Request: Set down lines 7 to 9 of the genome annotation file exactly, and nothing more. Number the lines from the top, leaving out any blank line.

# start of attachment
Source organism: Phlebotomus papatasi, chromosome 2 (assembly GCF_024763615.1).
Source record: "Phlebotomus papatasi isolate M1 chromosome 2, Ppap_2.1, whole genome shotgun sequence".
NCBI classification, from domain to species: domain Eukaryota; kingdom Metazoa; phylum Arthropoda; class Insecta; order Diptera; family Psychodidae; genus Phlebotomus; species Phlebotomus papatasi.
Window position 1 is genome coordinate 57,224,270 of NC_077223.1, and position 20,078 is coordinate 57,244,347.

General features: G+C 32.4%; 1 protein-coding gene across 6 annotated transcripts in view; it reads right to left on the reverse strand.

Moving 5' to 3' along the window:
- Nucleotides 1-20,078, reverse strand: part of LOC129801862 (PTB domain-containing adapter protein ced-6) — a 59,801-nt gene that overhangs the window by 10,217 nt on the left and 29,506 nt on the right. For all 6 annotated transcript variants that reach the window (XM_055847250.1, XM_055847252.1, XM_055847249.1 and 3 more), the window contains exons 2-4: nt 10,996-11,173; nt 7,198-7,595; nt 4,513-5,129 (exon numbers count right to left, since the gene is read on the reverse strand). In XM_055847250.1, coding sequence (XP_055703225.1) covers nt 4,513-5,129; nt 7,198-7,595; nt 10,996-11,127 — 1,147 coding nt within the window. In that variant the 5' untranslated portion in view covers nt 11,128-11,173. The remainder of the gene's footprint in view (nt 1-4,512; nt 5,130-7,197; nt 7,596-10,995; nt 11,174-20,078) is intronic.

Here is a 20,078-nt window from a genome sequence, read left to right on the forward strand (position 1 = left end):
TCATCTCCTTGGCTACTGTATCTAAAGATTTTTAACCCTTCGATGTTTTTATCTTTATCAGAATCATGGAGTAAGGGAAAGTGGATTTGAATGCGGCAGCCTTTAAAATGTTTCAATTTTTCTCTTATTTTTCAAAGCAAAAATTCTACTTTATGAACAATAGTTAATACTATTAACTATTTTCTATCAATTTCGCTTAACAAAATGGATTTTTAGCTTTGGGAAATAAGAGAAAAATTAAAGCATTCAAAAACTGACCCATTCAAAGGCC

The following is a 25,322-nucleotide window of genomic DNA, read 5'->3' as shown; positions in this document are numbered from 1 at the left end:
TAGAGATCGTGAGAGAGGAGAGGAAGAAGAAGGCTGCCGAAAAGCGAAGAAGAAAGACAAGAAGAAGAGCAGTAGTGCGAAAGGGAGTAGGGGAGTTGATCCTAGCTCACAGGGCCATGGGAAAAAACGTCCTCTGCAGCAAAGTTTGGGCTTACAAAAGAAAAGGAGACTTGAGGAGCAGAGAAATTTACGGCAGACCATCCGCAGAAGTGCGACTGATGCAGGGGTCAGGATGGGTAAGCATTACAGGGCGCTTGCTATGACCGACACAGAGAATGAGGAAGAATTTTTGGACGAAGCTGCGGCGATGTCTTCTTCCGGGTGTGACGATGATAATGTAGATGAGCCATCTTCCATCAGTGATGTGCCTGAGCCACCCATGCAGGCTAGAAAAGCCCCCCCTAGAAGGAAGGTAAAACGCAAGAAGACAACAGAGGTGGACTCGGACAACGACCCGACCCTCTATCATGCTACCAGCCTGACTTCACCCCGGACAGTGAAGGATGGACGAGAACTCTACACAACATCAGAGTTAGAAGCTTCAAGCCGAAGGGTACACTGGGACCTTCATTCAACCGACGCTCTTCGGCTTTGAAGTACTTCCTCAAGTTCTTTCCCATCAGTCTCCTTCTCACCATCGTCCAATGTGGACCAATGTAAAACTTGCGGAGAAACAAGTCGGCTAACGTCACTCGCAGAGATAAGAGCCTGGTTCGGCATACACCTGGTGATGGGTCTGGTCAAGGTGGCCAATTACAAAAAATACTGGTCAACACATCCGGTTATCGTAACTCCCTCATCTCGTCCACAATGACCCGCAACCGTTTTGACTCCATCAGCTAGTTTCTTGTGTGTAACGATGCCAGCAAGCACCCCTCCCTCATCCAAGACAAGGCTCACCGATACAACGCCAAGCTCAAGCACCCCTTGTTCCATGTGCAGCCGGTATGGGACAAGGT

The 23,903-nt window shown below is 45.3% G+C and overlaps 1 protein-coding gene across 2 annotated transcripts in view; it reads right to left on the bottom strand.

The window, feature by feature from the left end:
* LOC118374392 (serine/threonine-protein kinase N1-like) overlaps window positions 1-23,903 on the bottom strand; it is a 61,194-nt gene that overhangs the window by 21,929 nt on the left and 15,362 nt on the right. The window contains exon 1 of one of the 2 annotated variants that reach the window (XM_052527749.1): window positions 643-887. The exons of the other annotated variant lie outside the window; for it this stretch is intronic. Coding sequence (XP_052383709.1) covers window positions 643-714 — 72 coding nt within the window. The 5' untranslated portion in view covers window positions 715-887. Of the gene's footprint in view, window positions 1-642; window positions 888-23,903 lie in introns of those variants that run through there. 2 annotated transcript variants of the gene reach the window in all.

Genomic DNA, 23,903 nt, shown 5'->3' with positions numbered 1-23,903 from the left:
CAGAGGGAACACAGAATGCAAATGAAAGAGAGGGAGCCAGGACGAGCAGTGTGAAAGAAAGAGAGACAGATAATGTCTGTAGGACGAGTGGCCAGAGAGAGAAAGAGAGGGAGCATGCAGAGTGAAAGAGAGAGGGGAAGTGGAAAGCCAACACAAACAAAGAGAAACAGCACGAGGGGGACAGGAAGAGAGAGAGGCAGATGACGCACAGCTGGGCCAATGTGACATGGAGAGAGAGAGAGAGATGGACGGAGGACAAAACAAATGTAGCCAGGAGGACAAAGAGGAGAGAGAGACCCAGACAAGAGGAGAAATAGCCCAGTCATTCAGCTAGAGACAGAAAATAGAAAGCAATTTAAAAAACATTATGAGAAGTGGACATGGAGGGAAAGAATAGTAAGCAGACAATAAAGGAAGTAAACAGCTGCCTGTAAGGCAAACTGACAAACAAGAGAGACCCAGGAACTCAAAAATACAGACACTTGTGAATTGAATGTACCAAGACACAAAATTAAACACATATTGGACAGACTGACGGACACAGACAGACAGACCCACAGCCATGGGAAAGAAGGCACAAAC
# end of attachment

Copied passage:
- Nucleotides 1-20,078, reverse strand: part of LOC129801862 (PTB domain-containing adapter protein ced-6) — a 59,801-nt gene that overhangs the window by 10,217 nt on the left and 29,506 nt on the right. For all 6 annotated transcript variants that reach the window (XM_055847250.1, XM_055847252.1, XM_055847249.1 and 3 more), the window contains exons 2-4: nt 10,996-11,173; nt 7,198-7,595; nt 4,513-5,129 (exon numbers count right to left, since the gene is read on the reverse strand). In XM_055847250.1, coding sequence (XP_055703225.1) covers nt 4,513-5,129; nt 7,198-7,595; nt 10,996-11,127 — 1,147 coding nt within the window. In that variant the 5' untranslated portion in view covers nt 11,128-11,173. The remainder of the gene's footprint in view (nt 1-4,512; nt 5,130-7,197; nt 7,596-10,995; nt 11,174-20,078) is intronic.

Here is a 20,078-nt window from a genome sequence, read left to right on the forward strand (position 1 = left end):
TCATCTCCTTGGCTACTGTATCTAAAGATTTTTAACCCTTCGATGTTTTTATCTTTATCAGAATCATGGAGTAAGGGAAAGTGGATTTGAATGCGGCAGCCTTTAAAATGTTTCAATTTTTCTCTTATTTTTCAAAGCAAAAATTCTACTTTATGAACAATAGTTAATACTATTAACTATTTTCTATCAATTTCGCTTAACAAAATGGATTTTTAGCTTTGGGAAATAAGAGAAAAATTAAAGCATTCAAAAACTGACCCATTCAAAGGCC